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Supplemental Nutrition Assistance Program

Frequently Asked Questions

Who is eligible to receive SNAP benefits?

Households must meet eligibility requirements and provide information and verification about their household circumstances.

To participate in the Supplemental Nutrition Assistance Program:

  • Households may have no more than $2,750 in countable resources, such as a bank account ($4,250 if at least one person in the household is a person with a disability or age 60 or older). Certain resources are not counted, such as your home and one vehicle.
  • The gross monthly income of most households must be 130 percent or less of the Federal poverty guidelines. Gross income includes all cash payments to the household, with a few exceptions specified in the law or the program regulations.
  • Net monthly income must be 100 percent or less of the Federal poverty guidelines. Net income is figured by adding all of a household's gross income, and then subtracting the approved deductions for shelter costs, dependent care costs, child support payments made to someone not living with the household, and medical expenses for individuals over the age of 60 or with a disability. Households with a person with a disability or age 60 or older are subject only to the net income test.
  • Most able-bodied adult applicants must meet certain work requirements.
  • All household members must provide a Social Security number or apply for one, if they wish to receive benefits.
  • Federal poverty guidelines are established by the Office of Management and Budget and are updated annually by the Department of Health and Human Services.

What foods are eligible for purchase with SNAP benefits?

USDA-FNS defines the food items that are eligible for purchase with SNAP benefits.  DSS does not have the authority to change the food definition. 

Households CAN use SNAP benefits to buy:

  • Foods for the household to eat such as breads and cereals; fruits and vegetables; meats, fish and poultry; and dairy products.
  • Seeds and plants which produce food for the household to eat.

Households CANNOT use SNAP benefits to buy:

  • Beer, wine, liquor, cigarettes or tobacco;
  • Any nonfood items such as pet foods, soaps, paper products and household supplies
  • Vitamins and medicines.
  • Food that will be eaten in the store.
  • Hot foods

How is each household's SNAP allotment determined?

Eligible households are issued a monthly allotment of SNAP benefits based on the Thrifty Food Plan, a low-cost model diet plan. The TFP is based on National Academy of Sciences’ Recommended Dietary allowances, and on food choices of low-income households. An individual household's SNAP allotment is equal to the maximum allotment for that household's size, less 30 percent of the household's net income.

What are some characteristics of SNAP households?

SNAP statistics for South Dakota as of July 2019:

  • Almost half of all participants are children (under age 18)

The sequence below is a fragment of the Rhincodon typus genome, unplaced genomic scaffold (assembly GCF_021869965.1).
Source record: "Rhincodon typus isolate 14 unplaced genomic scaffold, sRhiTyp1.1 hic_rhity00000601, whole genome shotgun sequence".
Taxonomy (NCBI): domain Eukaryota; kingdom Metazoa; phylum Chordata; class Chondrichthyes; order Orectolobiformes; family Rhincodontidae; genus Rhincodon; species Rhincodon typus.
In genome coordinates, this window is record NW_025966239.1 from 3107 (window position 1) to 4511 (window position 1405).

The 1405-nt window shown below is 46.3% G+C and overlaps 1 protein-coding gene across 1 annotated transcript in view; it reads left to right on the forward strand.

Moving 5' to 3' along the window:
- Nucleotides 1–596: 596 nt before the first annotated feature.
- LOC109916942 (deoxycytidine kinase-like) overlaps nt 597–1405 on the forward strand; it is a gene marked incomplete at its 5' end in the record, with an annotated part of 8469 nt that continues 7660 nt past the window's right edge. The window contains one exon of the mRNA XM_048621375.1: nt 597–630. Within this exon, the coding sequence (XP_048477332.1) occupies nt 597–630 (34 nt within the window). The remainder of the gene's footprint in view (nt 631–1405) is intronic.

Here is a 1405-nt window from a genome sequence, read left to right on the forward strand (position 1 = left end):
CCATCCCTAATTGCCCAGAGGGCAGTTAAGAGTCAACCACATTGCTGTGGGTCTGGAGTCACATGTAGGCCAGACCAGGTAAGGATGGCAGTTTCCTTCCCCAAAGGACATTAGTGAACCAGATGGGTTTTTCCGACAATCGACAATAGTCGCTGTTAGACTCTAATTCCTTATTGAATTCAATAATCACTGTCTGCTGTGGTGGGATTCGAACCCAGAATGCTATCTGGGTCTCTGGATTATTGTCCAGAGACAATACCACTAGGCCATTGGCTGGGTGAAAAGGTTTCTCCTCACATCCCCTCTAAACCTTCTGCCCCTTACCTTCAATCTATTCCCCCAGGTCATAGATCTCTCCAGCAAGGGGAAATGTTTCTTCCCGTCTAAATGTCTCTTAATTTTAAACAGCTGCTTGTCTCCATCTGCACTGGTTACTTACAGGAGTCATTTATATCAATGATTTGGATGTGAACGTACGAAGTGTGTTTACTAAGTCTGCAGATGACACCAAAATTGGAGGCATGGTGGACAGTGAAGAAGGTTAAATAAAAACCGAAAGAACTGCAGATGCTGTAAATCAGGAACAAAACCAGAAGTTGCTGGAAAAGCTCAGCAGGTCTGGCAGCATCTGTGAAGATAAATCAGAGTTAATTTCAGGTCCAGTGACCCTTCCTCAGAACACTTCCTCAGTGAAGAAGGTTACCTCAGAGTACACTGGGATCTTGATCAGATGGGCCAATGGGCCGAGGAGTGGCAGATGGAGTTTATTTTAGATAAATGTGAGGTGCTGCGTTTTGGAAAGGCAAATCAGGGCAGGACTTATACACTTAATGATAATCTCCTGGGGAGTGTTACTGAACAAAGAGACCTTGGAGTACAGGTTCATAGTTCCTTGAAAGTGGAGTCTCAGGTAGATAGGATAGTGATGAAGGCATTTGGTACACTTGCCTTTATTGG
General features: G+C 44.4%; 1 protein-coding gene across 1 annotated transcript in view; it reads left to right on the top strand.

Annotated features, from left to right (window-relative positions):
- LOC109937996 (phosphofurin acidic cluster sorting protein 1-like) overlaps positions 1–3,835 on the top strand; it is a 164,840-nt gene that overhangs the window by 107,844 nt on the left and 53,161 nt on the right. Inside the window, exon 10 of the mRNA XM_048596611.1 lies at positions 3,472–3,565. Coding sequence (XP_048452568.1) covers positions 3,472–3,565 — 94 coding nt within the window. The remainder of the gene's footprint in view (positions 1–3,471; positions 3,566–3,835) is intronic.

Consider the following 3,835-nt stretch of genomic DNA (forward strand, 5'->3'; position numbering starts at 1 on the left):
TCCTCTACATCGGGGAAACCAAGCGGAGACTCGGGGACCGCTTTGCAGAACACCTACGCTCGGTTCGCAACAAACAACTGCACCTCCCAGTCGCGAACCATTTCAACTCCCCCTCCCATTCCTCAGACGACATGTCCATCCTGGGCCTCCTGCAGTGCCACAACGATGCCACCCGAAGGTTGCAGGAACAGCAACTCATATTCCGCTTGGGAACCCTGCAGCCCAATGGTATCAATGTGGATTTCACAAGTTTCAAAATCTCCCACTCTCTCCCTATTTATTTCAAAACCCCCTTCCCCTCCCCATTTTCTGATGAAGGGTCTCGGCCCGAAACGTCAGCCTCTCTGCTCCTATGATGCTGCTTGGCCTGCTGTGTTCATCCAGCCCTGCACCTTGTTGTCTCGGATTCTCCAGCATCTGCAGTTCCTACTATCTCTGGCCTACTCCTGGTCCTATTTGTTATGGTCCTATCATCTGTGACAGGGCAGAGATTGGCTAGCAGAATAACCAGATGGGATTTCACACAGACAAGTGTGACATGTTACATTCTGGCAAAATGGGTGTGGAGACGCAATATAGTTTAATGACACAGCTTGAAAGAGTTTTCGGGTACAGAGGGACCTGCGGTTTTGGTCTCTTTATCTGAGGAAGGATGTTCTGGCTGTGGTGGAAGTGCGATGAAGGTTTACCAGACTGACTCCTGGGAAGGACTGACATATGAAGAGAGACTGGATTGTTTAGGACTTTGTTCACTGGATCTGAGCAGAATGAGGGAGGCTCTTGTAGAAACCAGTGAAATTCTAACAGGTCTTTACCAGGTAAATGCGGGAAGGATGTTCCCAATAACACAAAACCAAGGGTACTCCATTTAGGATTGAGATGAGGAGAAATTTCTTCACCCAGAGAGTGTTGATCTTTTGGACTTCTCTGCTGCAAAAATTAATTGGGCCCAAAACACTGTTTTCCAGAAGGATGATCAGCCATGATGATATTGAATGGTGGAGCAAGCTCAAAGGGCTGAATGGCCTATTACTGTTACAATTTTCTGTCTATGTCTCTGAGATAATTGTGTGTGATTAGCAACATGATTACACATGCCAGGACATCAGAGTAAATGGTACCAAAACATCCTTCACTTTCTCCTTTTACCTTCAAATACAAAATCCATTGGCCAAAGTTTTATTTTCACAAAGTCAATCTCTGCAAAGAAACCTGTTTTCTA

• 64% of SNAP recipients are children, elderly and disabled persons
  • 5% of all participants are elderly (age 60 or over)
  • The average SNAP household size is 2 persons
  • Among adult participants, 54% are Female and 46% are Male
  • Approximately 53% of participants are White; 41% are Native American; 6% are in the other race categories

What measures are taken to ensure integrity of the Supplemental Nutrition Assistance Program and to prevent benefit fraud?

The Department of Social Services is committed to the integrity of the Supplemental Nutrition Assistance Program.  Benefits Specialists carefully evaluate each application to determine eligibility and the appropriate level of benefits, ensuring that only eligible individuals participate and that recipients receive the correct amount of benefits.  South Dakota has a proven track record for providing accurate benefits to the households it serves with a payment accuracy rate off 99.01% for Federal Fiscal Year 2013.

USDA-FNS is responsible for authorizing and monitoring retailers that accept EBT cards.  If a retailer is suspected of being involved in the illegal sale of SNAP benefits for cash or other ineligible items, they will be investigated by FNS.  If found guilty of violating program rules, retailers can face heavy fines, removal from the list of eligible vendors or face jail time. 

What keeps unqualified people from getting SNAP benefits?

As part of the commitment to program integrity, USDA works closely with the states to ensure they issue their benefits correctly. State workers carefully evaluate each application to determine eligibility and the appropriate level of benefits. USDA monitors the accuracy of eligibility and benefit determinations. States that fail to meet standards for issuing their SNAP benefits correctly can be sanctioned by USDA and those exceeding the standard for payment accuracy can be eligible for additional funding support. People who receive SNAP benefits in error must repay any benefits for which they did not qualify.

When did the program begin?

The Supplemental Nutrition Assistance Program traces its earliest origins back to the Food Stamp Plan, which began in 1939 to help needy families in the Depression Era. The modern program began as a pilot project in 1961 and was authorized as a permanent program in 1964. Expansion of the program occurred most dramatically after 1974, when Congress required all states to offer food stamps to low-income households. The Food Stamp Act of 1977 made significant changes in program regulations, tightening eligibility requirements and administration, and removing the requirement that benefits be purchased by participants.